Teen Book Reviews (page 543)

BREATHE by Penni Russon
FANTASY
Released: Feb. 1, 2007

"Richly told, the whole has delicate shadings of language, of the complicated relationships between siblings, between divorced parents and among folk one might meet on the Internet. (Fantasy. YA)"
The first in this series, Undine (2005), a lovely if unresolved tale of adolescence and magic set in Tasmania, is carried forward—but still not resolved—in this sequel. Read full book review >
BROKEN MOON by Kim Antieau
ANIMALS
Released: Feb. 1, 2007

"A well-intentioned but flawed execution of a fascinating story. (Fiction. 12-14)"
Six years after she was scarred in a brutal attack—sanctioned by the elders of her Pakistani village as punishment in an interfamily dispute—Nadira, 18, labors as a domestic servant in Karachi, supporting her widowed mother and little brother, Umar. Read full book review >

BEING by Kevin Brooks
ADVENTURE
Released: Feb. 1, 2007

"However, it's more likely that once the opening premise fades, teens will give up on this title. (Fiction. YA)"
During a routine exam, 16-year-old Robert Smith feels the scalpel's slice and helplessly views metal and plastic parts inside his stomach wall. Read full book review >
SILENT ECHOES by Carla Jablonski
FICTION
Released: Feb. 1, 2007

"But the plot moves along quickly and will likely grab the attention of young teens. (Fantasy. 12-15)"
Jablonski is in familiar territory in this pseudo time-travel/feminist treatise. Read full book review >
FAMILY AND GROWING UP
Released: Feb. 1, 2007

This upbeat, bifurcated third installment of the Geography Club saga follows the narratives of not one but two queer characters: gay-straight alliance chums Russel Middlebrook and his best friend Min. Read full book review >

TAMAR by Mal Peet
FICTION
Released: Feb. 1, 2007

"Simply superb. (notes, acknowledgments) (Fiction. YA)"
In 1944, Dart and Tamar, code names for two undercover operatives for Britain's Special Operations Executive, parachute into Holland to reorganize the Dutch resistance movement. Read full book review >
RECKONING by Kate Cary
FAIRY TALES, FOLKTALES AND MYTHS
Released: Feb. 1, 2007

"The premise—a heroine torn between love of a good man and the seductive power of a redeemable vampire—will appeal to readers of that genre, and close ties to Dracula and epistolatory style add some originality. (Fantasy. 12-14)"
This vampiric love story, told in diary entries, continues the tale of Dracula's descendents begun in Bloodline (2005). Read full book review >
CUPCAKE by Rachel Cohn
FAMILY AND GROWING UP
Released: Jan. 23, 2007

"Fun fluff, about as satisfying as most cupcakes. (Fiction. YA)"
Now 18, Cyd Charisse is back in New York, living with half-brother Danny and missing her ex-boyfriend Shrimp. Read full book review >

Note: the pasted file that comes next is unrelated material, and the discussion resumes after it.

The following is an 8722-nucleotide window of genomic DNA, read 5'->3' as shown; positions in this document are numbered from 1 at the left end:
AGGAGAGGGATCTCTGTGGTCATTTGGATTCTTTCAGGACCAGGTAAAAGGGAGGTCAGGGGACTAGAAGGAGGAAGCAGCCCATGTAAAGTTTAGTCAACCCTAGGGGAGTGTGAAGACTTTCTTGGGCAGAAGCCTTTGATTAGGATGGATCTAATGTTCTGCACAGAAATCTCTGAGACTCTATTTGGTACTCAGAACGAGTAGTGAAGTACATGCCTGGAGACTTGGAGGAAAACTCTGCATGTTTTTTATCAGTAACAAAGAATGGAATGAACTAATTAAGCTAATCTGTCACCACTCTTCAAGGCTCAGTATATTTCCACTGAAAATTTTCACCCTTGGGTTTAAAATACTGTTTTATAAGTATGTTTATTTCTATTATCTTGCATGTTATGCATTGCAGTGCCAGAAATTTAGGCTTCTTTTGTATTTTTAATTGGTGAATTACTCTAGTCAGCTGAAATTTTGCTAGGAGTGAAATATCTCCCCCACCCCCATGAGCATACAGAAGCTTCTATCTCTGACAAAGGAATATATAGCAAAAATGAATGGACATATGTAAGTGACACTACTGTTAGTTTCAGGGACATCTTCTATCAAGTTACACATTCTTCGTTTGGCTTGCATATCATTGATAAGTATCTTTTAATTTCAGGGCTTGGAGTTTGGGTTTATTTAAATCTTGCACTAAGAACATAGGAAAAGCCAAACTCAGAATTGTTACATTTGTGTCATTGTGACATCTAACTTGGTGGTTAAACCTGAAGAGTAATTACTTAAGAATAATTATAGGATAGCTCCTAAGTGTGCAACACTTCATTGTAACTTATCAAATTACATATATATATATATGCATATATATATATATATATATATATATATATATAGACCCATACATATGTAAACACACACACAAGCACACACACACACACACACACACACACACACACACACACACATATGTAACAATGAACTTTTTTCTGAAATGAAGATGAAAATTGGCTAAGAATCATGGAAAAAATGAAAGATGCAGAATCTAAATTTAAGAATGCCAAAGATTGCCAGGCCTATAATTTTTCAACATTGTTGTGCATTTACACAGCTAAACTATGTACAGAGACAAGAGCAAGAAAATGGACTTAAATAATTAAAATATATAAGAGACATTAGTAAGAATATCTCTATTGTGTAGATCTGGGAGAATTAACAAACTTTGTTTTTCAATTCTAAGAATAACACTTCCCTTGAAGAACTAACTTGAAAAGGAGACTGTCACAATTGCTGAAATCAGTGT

IMPULSE by Ellen Hopkins
FICTION
Released: Jan. 23, 2007

"A fast, jagged, hypnotic read. (Fiction. YA)"
In sharp, searing free verse divided into two-page chapters, Hopkins sketches three adolescents who have just attempted suicide. Read full book review >
TATTOO by Jennifer Lynn Barnes
FANTASY
Released: Jan. 9, 2007

"Fantastical, but with a reality check. (Fiction. YA)"
Just like any other Friday night, close friends Bailey, Delia, Zo and Annabelle are hanging out at the mall, but when the girls apply temporary tattoos of strange symbols, the evening quickly becomes anything but ordinary. Read full book review >
ANATOMY OF A BOYFRIEND by Daria Snadowsky
FAMILY AND GROWING UP
Released: Jan. 9, 2007

"Highly reminiscent of Blume's Forever without quite attaining the same depth, but successful nonetheless. (Fiction. YA)"
In this sexually explicit exploration of first love in the tradition of Judy Blume—to whom this is dedicated—17-year-old Dominique falls hard for handsome track star Wes, a shy boy who clearly likes her but makes no romantic moves. Read full book review >
BETTER THAN YESTERDAY by Robyn Schneider
FICTION
Released: Jan. 9, 2007

"Young readers should find it entertaining and satisfying. (Fiction. YA)"
Two prep-school friends cope with changes and difficulties as they attend summer session before their senior year. Read full book review >
Kirkus Interview
Fernanda Santos
author of THE FIRE LINE
May 17, 2016

When a bolt of lightning ignited a hilltop in the sleepy town of Yarnell, Arizona, in June 2013, setting off a blaze that would grow into one of the deadliest fires in American history, the 20 men who made up the Granite Mountain Hotshots sprang into action. New York Times writer Fernanda Santos’ debut book The Fire Line is the story of the fire and the Hotshots’ attempts to extinguish it. An elite crew trained to combat the most challenging wildfires, the Hotshots were a ragtag family, crisscrossing the American West and wherever else the fires took them. There's Eric Marsh, their devoted and demanding superintendent who turned his own personal demons into lessons he used to mold, train and guide his crew; Jesse Steed, their captain, a former Marine, a beast on the fire line and a family man who wasn’t afraid to say “I love you” to the firemen he led; Andrew Ashcraft, a team leader still in his 20s who struggled to balance his love for his beautiful wife and four children and his passion for fighting wildfires. We see this band of brothers at work, at play and at home, until a fire that burned in their own backyards leads to a national tragedy. View video >